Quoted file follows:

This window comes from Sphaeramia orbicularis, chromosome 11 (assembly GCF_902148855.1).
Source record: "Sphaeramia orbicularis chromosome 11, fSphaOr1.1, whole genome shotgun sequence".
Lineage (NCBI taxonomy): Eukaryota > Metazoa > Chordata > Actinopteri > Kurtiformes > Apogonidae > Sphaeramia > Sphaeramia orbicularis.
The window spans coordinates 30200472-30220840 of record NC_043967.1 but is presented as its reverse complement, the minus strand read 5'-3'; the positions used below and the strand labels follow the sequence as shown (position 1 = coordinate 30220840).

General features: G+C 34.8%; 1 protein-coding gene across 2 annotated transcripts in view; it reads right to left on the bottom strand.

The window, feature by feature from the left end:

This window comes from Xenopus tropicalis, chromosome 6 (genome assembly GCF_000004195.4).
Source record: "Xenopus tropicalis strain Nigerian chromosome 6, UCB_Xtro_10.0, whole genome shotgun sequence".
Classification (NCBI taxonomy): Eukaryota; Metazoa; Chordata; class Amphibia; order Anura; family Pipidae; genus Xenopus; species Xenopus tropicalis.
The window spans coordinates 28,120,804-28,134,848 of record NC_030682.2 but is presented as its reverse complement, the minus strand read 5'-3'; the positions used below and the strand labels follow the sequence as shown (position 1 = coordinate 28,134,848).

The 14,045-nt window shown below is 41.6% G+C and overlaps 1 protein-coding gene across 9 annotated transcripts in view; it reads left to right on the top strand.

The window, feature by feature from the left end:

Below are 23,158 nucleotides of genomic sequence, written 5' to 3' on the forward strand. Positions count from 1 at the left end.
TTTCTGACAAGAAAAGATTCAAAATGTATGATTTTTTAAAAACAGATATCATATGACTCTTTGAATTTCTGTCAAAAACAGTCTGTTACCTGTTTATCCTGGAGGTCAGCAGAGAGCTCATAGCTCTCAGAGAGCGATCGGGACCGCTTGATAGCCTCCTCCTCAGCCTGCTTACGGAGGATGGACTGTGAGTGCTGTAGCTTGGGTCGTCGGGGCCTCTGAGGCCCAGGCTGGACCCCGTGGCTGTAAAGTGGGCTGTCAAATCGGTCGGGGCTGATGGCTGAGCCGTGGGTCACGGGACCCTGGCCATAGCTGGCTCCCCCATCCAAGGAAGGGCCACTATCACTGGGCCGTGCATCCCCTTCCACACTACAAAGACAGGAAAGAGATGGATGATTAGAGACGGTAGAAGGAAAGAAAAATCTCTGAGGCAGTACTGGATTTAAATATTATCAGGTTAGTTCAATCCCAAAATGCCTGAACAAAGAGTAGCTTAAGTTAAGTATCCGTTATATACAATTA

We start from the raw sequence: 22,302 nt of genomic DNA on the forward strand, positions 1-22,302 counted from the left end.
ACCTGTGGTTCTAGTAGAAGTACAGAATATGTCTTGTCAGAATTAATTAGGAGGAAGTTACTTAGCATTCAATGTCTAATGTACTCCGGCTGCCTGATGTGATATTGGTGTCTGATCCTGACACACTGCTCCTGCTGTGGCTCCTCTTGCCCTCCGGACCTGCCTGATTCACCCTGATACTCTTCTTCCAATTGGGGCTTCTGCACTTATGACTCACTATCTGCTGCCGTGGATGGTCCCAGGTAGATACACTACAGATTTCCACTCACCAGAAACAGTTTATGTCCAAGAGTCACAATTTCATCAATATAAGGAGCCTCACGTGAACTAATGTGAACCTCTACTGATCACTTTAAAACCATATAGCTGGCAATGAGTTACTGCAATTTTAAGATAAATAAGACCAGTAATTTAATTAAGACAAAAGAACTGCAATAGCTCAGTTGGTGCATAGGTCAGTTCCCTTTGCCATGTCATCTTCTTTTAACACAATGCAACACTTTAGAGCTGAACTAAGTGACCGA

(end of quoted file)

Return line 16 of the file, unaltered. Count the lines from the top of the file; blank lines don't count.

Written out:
ACCTGTGGTTCTAGTAGAAGTACAGAATATGTCTTGTCAGAATTAATTAGGAGGAAGTTACTTAGCATTCAATGTCTAATGTACTCCGGCTGCCTGATGTGATATTGGTGTCTGATCCTGACACACTGCTCCTGCTGTGGCTCCTCTTGCCCTCCGGACCTGCCTGATTCACCCTGATACTCTTCTTCCAATTGGGGCTTCTGCACTTATGACTCACTATCTGCTGCCGTGGATGGTCCCAGGTAGATACACTACAGATTTCCACTCACCAGAAACAGTTTATGTCCAAGAGTCACAATTTCATCAATATAAGGAGCCTCACGTGAACTAATGTGAACCTCTACTGATCACTTTAAAACCATATAGCTGGCAATGAGTTACTGCAATTTTAAGATAAATAAGACCAGTAATTTAATTAAGACAAAAGAACTGCAATAGCTCAGTTGGTGCATAGGTCAGTTCCCTTTGCCATGTCATCTTCTTTTAACACAATGCAACACTTTAGAGCTGAACTAAGTGACCGA